Ah, one other thing. I'm using the X pattern hone as demonstrated here and elsewhere, but The Art of Straight Razor Shaving seems to imply that if your stone is wide enough to accomodate the entire cutting edge of the blade, then you do not need to use the X pattern. My stone happens to be wide enough; should I maintain the X pattern anyway?

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    Member AFDavis11's Avatar
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    Welcome,

    Lots of questions.

    First, water is fine on the hone. Second, off a new razor its typically 2-4 passes on 4K and 40 on 8K for me. Thats unimportant now as you have dulled it.

    I suggest you lap the hone, extensively, if you haven't done that yet.

    I suggest you send your blade out for honing, that way you can see and feel what your objective is. This need not be expensive.

    You probably won't damage the blade.

    Keep the razor flat. At this point I think you should (and certainly can) run the blade the full width of the hone with a toe leading stroke. Later as the edge sharpens I'd return to an x pattern, but especially being new you may find the full width helpful.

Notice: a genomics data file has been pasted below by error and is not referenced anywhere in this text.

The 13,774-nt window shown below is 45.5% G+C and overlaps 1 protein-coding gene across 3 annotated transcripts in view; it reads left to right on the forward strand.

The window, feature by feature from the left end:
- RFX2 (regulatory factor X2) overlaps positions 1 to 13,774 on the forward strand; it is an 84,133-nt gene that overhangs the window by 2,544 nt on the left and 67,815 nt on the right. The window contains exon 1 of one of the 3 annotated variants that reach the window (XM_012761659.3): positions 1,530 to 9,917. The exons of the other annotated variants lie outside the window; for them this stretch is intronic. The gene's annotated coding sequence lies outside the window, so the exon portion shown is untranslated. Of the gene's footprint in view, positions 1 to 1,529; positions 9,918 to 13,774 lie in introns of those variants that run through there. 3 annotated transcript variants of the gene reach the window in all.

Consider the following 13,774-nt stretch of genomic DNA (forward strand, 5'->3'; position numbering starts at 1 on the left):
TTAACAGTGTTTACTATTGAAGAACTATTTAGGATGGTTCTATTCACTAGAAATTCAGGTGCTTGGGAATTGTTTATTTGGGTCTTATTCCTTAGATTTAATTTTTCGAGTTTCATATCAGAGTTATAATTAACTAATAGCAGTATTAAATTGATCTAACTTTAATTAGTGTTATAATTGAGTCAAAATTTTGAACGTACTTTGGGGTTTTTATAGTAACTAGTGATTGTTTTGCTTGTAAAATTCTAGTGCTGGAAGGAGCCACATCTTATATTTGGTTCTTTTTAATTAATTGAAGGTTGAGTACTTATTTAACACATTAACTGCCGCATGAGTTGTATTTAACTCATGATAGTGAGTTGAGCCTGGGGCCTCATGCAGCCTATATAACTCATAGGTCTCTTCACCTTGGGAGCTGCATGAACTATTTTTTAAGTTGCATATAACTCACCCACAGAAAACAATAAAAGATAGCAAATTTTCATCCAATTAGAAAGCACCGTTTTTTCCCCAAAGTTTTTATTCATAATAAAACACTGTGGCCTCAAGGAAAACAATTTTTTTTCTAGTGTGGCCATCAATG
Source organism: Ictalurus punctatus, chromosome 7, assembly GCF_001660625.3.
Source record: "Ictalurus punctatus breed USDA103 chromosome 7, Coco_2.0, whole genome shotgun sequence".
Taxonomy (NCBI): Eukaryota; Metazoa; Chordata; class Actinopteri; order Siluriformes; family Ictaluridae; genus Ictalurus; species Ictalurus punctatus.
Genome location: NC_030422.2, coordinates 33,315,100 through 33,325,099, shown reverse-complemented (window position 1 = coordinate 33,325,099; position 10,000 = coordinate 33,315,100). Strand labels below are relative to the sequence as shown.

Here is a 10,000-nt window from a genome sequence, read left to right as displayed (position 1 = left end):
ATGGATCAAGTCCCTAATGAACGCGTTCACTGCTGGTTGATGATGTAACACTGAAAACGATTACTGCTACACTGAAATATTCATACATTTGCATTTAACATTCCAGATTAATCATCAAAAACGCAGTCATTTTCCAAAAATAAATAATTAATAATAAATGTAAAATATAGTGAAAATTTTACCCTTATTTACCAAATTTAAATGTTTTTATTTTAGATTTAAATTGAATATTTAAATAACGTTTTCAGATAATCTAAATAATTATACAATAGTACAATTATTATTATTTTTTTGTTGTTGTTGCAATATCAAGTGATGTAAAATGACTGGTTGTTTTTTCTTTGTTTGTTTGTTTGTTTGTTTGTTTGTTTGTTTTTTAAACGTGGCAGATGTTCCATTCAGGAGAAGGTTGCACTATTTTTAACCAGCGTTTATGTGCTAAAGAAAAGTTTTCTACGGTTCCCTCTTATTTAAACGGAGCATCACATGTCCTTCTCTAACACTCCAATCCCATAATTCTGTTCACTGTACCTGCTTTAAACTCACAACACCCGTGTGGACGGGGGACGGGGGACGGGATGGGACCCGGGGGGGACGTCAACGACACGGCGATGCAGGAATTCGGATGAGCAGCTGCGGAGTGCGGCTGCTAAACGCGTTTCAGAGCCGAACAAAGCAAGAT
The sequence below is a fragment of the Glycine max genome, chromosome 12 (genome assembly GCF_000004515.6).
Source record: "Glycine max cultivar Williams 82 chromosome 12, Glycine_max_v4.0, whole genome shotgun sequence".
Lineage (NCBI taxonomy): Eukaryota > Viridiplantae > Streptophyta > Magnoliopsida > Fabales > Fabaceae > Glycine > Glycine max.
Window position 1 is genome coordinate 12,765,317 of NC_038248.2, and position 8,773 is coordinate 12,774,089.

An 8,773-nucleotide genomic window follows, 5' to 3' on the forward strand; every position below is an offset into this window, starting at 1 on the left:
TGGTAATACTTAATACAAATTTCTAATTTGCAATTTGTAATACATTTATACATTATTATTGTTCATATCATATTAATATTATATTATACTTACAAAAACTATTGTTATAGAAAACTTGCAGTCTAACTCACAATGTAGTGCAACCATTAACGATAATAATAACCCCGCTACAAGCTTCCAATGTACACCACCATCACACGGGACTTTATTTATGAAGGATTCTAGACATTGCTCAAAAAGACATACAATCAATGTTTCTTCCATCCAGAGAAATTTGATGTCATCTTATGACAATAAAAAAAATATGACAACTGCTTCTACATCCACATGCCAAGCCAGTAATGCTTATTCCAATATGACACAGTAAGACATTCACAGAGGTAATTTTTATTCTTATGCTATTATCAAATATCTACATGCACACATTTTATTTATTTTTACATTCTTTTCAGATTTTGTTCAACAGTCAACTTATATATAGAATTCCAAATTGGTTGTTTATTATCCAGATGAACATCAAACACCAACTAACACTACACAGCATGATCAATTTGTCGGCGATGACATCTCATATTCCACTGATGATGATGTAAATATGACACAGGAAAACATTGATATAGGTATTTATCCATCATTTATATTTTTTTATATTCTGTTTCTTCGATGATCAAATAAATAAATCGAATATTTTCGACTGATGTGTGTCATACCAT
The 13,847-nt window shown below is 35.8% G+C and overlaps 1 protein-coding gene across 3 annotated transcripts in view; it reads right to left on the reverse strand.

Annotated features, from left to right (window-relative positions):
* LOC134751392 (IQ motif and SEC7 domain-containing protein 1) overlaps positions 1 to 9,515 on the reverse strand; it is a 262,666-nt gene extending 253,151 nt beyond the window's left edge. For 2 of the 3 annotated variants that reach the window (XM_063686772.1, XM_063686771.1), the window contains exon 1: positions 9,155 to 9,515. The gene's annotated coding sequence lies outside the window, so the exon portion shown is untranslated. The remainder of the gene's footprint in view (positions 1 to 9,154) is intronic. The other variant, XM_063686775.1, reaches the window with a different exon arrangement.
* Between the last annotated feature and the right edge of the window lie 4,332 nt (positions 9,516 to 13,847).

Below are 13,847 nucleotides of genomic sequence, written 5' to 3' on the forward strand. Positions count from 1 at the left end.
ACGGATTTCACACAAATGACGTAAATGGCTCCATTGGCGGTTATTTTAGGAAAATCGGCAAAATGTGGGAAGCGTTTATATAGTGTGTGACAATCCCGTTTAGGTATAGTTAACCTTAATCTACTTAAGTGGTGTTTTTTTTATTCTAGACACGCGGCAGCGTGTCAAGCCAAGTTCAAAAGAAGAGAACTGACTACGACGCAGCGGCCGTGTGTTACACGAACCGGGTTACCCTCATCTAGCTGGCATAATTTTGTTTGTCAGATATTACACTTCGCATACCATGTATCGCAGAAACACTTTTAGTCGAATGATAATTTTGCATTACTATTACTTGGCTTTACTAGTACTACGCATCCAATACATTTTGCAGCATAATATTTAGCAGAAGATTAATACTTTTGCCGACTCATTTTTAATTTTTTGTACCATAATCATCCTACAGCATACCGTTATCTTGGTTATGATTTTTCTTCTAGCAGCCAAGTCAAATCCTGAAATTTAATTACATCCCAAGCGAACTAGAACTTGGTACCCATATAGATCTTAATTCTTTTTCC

A Norton cuts very, very fast and prefers light touches. I'd suggest at this point you keep going but go slow and watch the blade carefully for rise off the hone.

    Thats assuming you want to continue honing it.

    For any other suggestions; I'd consider buying a RadioShack handheld microscope, they run $10 complete with internal light source.

    Oh, and btw the 8K is doing a lot, you just can't see it, or sense it.

    Again, welcome to the forum. You'll get lots of advice today and please keep reading.
    Last edited by AFDavis11; 12-30-2006 at 09:26 AM.

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    Super Shaver xman's Avatar
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    Check the Permanent Archives section of the Help Files for a descriptioon of the Pyramid honing method and use it.

    I go pretty much straight down the hone with the heel leading.

    X

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    I went through this when I first tried honing, I spent nearly a month trying to get my formerly-shave-sharp razor back to even pocketknife-sharp with no success until I lapped my norton, at which point it popped out a shave-ready razor with no trouble at all.

    Lap both sides off the norton with 600 grit wet-dry sandpaper on something flat. I use a faux-marble tile from the home improvement store (about $2), some guys use a piece of glass. Soak the norton and get the sandpaper wet, then take a pencil and draw a grid on both sides of the hone, then lap using a figure-8 pattern until the lines are gone, then give it 5-6 more laps for good measure. Then flip and lap the other side. Scrub it under running water with a washcloth or pot scrubber to make sure all the grit is gone from the hone (it has a tendency to stick into the 8k side).